So you want to rollover your traditional 401K or Traditional IRA. However, it’s year end-December 31st. The company that is sending the IRA rollover to the new company on your behalf has already processed the Rollover and is in the process of preparing the 1099R.
The new company is enjoying the holidays and doesn’t process the rollover until January 8 which is within the 60 day window. Just a note that January 8th is a date that I randomly choose out of the blue but could be realistic.
You however decide that you don’t want to roll the Traditional IRA or 401K into another IRA account. Instead, you want to roll the IRA into a Roth IRA which triggers the IRA to Roth Conversion rules.
Two issues arise. We will use 2012 and 2013 as examples in the scenario.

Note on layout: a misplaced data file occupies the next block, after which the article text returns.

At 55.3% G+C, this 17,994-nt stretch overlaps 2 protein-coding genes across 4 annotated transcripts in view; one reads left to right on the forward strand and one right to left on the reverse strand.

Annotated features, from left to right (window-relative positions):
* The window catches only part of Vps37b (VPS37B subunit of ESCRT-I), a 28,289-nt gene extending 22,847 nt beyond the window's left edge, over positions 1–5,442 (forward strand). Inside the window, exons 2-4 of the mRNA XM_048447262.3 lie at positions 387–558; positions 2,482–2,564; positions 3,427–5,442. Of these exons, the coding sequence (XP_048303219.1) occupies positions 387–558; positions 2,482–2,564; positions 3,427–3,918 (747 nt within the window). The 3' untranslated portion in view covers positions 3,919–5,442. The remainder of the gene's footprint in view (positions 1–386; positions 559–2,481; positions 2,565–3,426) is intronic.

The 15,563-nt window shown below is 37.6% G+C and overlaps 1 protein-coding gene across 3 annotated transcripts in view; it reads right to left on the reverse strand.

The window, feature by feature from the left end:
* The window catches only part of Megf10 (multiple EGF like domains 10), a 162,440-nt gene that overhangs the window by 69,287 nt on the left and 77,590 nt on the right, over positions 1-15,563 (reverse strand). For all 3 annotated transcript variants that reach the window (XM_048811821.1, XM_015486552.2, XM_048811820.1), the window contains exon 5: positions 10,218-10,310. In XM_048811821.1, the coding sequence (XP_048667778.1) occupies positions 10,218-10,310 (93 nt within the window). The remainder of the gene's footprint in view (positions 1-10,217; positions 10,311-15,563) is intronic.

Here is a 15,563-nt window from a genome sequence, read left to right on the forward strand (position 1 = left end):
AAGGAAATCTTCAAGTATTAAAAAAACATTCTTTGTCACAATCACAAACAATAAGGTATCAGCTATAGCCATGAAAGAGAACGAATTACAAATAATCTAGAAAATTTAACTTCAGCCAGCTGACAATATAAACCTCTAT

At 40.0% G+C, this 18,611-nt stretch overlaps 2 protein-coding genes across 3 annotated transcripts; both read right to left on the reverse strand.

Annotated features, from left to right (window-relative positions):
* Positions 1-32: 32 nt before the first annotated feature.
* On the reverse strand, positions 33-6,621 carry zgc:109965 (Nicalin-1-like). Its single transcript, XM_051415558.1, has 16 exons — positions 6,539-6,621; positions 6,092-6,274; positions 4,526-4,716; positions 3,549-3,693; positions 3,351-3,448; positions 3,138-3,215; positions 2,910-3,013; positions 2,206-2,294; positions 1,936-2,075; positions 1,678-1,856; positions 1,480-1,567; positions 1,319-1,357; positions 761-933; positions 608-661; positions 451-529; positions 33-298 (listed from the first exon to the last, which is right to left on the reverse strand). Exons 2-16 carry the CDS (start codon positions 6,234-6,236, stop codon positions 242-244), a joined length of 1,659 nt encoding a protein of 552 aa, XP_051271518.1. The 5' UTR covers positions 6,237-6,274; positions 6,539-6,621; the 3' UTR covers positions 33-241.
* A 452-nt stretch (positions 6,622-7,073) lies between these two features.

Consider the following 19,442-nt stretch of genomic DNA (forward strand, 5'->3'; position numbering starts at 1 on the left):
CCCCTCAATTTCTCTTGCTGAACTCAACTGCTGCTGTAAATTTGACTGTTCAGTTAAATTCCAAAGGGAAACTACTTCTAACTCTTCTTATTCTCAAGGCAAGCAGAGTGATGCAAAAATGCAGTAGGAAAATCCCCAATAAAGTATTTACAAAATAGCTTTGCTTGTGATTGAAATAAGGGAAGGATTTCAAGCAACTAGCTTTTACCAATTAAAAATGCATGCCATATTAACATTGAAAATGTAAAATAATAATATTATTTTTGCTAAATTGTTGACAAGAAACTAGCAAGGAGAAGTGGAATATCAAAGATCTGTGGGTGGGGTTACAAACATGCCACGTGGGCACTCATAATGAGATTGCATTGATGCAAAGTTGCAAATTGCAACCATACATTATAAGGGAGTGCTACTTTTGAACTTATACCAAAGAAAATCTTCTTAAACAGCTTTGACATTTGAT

1. The 2012 1099R you will receive is showing that it a tax-free rollover.
2. Two years are affected – 2012 (Prior Year) and 2013 (Current Year).
Traditional IRAs and 401Ks are not taxed until distributed. Roth IRAs and Roth 401Ks are taxable on the front end when you contributed the money to the account. The distributions on earnings are tax-free if you meet the minimum holding requirement.
Since the conversion didn’t take place until the current year (2013 , the rollover is not taxable income in 2012 based on the 1099-R.
In 2013 in the year the conversion from traditional to Roth took place, the 2012 distribution is taxable income.
Traditional IRA to Roth Conversions are simple but can be confusing. That’s why tax planning is important.
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